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Thread: kubota tractor

  1. #1
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    Default kubota tractor

    I am looking to get a Kubota Tractor L3800 HST with a loader on it with quick attach for Forks tires loaded with Cal. I haven't gone to look at it yet , they are 23,400 +tx with leasing options.

    Do any of you have experience in using tractors for moving 4 way pallets ?

    Is this going to be a bouncy thing ? The Kubota guys tell me if I lock the cruise on in low gear , it will crawl along and I won't have the jerky movements when going over rough terrain.

    Thanks
    Ben L
    Ben Little <The Little Bee Farm> https://www.facebook.com/TheLittleBeeFarm
    Nova Scotia Canada

  2. #2
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    May 2013
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    Default Re: kubota tractor

    The cruise is just a manual lever, not good for much and dangerous on the road as it doesn't disengage when you hit the brakes.
    As far as bouncy, I think anything will be bouncy, so going slow, in low gear is the way to go. Tractors down really have any suspension system so they can handle very large loads, but that makes them bouncy. I feel like I’ve been riding a bull all day when I spend all day on one. If you have any other use for a tractor, like bush hogging or tilling, it’s what I would get. I have a 3400 and the front end loader is one of the greatest tool on the planet!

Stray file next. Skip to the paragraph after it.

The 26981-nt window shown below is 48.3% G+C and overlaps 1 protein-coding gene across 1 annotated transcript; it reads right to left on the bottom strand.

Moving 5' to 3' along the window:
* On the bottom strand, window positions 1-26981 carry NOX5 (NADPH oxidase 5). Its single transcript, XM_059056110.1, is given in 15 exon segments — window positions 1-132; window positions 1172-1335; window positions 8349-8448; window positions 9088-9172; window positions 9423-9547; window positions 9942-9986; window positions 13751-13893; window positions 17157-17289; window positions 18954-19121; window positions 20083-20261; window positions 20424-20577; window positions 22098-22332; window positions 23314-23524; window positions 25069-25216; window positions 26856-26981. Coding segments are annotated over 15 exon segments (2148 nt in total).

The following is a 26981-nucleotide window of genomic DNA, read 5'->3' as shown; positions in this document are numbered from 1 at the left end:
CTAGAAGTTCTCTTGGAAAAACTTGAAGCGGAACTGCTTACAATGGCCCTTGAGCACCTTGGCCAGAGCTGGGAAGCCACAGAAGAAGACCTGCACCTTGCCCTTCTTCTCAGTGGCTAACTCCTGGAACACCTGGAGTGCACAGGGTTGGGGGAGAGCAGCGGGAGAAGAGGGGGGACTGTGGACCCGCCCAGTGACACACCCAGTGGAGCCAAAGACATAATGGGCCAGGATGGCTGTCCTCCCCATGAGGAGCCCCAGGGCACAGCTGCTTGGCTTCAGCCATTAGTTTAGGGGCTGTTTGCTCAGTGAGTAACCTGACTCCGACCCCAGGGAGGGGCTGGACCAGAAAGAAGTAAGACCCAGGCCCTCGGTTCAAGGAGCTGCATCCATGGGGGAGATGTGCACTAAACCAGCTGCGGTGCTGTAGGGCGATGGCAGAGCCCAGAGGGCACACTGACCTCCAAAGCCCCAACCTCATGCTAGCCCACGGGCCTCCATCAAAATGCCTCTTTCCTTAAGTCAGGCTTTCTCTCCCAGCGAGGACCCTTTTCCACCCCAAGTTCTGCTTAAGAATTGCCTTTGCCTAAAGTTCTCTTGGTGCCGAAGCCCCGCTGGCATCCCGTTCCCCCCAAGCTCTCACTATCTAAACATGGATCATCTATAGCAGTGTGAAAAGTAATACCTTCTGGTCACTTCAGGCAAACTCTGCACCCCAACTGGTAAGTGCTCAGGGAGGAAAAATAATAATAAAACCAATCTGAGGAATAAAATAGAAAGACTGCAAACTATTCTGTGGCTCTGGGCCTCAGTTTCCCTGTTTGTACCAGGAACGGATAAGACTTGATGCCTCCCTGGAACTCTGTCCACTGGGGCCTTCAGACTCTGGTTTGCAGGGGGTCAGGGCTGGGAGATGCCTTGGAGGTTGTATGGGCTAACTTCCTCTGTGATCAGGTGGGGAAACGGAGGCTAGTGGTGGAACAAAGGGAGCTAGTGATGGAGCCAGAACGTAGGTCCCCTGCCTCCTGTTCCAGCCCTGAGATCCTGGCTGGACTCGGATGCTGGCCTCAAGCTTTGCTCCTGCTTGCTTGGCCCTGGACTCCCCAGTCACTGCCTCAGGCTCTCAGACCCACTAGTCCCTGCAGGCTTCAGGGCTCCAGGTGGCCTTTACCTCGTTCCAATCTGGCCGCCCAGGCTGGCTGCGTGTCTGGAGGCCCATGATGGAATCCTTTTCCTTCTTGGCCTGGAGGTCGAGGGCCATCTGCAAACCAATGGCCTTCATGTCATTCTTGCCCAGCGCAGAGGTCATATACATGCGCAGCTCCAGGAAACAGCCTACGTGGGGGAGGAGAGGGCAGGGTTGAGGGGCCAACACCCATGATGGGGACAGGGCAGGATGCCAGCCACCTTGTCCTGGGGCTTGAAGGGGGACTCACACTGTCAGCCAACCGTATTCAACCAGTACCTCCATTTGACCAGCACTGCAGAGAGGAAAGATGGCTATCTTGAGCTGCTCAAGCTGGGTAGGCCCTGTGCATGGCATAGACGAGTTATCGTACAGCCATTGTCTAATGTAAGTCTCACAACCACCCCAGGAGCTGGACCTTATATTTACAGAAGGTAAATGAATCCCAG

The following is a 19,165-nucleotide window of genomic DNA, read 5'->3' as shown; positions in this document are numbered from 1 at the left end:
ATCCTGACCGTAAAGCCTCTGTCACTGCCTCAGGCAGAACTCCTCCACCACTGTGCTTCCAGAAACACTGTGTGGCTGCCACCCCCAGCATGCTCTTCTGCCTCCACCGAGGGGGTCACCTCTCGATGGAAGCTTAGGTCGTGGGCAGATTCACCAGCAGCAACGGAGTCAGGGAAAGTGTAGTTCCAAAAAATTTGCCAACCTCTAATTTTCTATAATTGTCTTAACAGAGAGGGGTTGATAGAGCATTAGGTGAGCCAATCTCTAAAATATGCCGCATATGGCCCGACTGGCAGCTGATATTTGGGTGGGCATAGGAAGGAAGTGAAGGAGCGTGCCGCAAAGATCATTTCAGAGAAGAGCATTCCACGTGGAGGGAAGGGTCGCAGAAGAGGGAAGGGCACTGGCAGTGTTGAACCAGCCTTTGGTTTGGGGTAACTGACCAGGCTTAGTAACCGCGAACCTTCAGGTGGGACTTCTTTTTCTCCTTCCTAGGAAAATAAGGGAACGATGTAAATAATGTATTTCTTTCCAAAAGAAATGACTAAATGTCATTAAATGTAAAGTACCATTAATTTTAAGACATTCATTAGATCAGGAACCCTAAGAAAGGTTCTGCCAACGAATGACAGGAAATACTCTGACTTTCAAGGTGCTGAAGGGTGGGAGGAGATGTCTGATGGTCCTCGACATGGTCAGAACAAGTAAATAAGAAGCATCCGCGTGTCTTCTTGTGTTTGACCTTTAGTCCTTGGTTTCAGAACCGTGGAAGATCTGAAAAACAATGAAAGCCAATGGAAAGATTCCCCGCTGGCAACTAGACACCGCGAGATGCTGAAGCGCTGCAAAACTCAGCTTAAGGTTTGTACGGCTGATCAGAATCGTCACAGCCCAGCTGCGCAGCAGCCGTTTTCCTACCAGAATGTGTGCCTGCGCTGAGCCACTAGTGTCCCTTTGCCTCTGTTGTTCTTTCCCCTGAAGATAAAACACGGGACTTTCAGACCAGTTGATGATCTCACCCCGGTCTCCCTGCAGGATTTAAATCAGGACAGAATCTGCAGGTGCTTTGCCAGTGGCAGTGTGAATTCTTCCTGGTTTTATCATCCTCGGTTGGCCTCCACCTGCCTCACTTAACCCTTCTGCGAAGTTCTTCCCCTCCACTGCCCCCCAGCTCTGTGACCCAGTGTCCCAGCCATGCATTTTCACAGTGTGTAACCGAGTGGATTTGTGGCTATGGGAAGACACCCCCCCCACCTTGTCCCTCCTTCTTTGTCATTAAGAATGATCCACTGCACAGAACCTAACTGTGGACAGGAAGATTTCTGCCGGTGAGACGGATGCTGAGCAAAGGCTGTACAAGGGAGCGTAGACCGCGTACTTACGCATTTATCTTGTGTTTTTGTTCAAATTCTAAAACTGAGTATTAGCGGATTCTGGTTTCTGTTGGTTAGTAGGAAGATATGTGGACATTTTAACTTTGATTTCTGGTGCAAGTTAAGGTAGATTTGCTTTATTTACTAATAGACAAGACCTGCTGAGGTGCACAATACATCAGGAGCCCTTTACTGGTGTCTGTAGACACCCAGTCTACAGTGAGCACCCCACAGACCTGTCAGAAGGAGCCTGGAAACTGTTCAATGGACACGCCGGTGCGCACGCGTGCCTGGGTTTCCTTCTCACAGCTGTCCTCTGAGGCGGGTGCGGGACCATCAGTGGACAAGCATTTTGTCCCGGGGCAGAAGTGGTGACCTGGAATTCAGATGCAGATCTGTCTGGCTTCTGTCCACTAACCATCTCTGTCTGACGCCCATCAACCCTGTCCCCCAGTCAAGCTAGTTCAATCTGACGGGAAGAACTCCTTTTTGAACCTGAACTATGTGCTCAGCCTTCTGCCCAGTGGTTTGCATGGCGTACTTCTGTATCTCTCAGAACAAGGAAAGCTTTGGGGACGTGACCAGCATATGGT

3. #3
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    Default Re: kubota tractor

    Plowing snow is my other main reason .
    Ben Little <The Little Bee Farm> https://www.facebook.com/TheLittleBeeFarm
    Nova Scotia Canada

  4. #4
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    Apr 2005
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    Salem, Oregon
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    Default Re: kubota tractor


    Fabricate a good set of forks for the rear and I think you will be very happy with the set-up.
    As for speed, you will find out with use just how fast or slow you must travel.